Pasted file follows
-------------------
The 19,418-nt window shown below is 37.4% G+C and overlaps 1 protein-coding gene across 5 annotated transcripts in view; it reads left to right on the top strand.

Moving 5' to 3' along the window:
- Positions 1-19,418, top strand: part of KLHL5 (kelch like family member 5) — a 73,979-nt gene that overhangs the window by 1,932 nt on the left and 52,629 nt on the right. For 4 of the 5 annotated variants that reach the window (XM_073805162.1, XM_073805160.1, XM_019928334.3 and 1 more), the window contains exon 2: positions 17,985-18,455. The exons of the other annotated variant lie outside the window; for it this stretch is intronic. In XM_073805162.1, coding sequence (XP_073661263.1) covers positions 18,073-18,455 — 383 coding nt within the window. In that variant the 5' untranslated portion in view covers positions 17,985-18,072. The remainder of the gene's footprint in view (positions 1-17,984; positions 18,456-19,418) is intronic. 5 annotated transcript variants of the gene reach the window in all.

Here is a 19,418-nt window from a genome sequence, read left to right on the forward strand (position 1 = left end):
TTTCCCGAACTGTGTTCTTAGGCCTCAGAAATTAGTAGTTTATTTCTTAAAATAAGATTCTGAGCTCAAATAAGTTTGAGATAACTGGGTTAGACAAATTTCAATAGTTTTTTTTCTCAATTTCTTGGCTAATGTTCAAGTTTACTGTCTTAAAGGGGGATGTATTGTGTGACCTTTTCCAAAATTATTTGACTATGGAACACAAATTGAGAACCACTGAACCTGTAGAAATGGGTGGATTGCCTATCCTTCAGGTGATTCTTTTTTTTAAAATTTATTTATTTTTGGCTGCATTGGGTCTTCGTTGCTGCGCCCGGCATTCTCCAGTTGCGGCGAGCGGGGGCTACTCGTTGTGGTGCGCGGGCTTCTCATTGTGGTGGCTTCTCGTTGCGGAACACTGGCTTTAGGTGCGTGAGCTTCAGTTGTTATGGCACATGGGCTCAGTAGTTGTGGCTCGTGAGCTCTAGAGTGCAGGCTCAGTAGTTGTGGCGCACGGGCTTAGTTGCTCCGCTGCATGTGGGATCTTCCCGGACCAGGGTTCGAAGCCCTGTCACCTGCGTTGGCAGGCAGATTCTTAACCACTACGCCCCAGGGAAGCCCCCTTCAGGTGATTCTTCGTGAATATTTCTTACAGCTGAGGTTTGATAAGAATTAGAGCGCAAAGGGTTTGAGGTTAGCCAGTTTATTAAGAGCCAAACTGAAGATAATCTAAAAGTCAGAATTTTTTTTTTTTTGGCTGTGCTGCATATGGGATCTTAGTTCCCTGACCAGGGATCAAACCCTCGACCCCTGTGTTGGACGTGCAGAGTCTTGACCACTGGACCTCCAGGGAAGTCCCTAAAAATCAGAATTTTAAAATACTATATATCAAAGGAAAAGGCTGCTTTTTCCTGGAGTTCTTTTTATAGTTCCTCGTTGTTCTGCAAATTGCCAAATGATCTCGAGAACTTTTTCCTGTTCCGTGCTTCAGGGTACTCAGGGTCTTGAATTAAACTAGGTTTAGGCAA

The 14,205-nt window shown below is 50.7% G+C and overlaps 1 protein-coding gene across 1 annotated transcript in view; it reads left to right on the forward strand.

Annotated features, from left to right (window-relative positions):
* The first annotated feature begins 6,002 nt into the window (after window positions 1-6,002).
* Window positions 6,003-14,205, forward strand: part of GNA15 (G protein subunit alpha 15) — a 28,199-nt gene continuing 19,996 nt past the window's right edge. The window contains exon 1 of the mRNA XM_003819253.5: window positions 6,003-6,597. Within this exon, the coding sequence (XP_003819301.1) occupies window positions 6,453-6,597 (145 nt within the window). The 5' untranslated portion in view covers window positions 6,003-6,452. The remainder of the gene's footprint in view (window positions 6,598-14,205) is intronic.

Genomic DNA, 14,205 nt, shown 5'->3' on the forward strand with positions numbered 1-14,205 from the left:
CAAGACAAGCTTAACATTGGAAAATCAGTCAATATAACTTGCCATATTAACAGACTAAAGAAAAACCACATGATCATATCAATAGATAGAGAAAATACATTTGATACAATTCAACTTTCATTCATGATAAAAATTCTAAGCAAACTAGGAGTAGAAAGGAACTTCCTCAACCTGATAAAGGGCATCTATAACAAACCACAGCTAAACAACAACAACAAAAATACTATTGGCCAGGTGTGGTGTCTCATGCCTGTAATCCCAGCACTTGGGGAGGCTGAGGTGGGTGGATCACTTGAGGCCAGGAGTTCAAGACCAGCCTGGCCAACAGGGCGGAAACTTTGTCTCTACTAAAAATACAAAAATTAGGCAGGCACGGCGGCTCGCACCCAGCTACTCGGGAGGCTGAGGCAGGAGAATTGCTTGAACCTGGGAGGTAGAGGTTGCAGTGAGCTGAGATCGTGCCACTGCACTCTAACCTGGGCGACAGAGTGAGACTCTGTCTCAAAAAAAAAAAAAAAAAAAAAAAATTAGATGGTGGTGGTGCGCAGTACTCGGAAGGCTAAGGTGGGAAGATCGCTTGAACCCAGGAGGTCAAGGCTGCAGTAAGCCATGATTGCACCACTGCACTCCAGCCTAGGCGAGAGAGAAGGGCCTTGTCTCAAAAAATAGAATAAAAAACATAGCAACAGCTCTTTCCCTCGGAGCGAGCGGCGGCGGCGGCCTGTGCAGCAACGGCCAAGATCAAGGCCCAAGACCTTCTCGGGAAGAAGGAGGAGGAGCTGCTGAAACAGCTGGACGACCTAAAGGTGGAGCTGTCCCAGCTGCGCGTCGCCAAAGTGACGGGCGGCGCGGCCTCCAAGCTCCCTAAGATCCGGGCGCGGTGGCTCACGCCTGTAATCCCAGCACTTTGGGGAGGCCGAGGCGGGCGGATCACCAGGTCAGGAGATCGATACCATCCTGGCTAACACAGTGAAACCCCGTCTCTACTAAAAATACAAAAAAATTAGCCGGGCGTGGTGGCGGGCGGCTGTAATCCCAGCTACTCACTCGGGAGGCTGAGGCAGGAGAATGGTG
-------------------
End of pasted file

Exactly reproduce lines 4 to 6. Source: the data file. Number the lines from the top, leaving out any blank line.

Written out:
Here is a 19,418-nt window from a genome sequence, read left to right on the forward strand (position 1 = left end):
TTTCCCGAACTGTGTTCTTAGGCCTCAGAAATTAGTAGTTTATTTCTTAAAATAAGATTCTGAGCTCAAATAAGTTTGAGATAACTGGGTTAGACAAATTTCAATAGTTTTTTTTCTCAATTTCTTGGCTAATGTTCAAGTTTACTGTCTTAAAGGGGGATGTATTGTGTGACCTTTTCCAAAATTATTTGACTATGGAACACAAATTGAGAACCACTGAACCTGTAGAAATGGGTGGATTGCCTATCCTTCAGGTGATTCTTTTTTTTAAAATTTATTTATTTTTGGCTGCATTGGGTCTTCGTTGCTGCGCCCGGCATTCTCCAGTTGCGGCGAGCGGGGGCTACTCGTTGTGGTGCGCGGGCTTCTCATTGTGGTGGCTTCTCGTTGCGGAACACTGGCTTTAGGTGCGTGAGCTTCAGTTGTTATGGCACATGGGCTCAGTAGTTGTGGCTCGTGAGCTCTAGAGTGCAGGCTCAGTAGTTGTGGCGCACGGGCTTAGTTGCTCCGCTGCATGTGGGATCTTCCCGGACCAGGGTTCGAAGCCCTGTCACCTGCGTTGGCAGGCAGATTCTTAACCACTACGCCCCAGGGAAGCCCCCTTCAGGTGATTCTTCGTGAATATTTCTTACAGCTGAGGTTTGATAAGAATTAGAGCGCAAAGGGTTTGAGGTTAGCCAGTTTATTAAGAGCCAAACTGAAGATAATCTAAAAGTCAGAATTTTTTTTTTTTTGGCTGTGCTGCATATGGGATCTTAGTTCCCTGACCAGGGATCAAACCCTCGACCCCTGTGTTGGACGTGCAGAGTCTTGACCACTGGACCTCCAGGGAAGTCCCTAAAAATCAGAATTTTAAAATACTATATATCAAAGGAAAAGGCTGCTTTTTCCTGGAGTTCTTTTTATAGTTCCTCGTTGTTCTGCAAATTGCCAAATGATCTCGAGAACTTTTTCCTGTTCCGTGCTTCAGGGTACTCAGGGTCTTGAATTAAACTAGGTTTAGGCAA

The 14,205-nt window shown below is 50.7% G+C and overlaps 1 protein-coding gene across 1 annotated transcript in view; it reads left to right on the forward strand.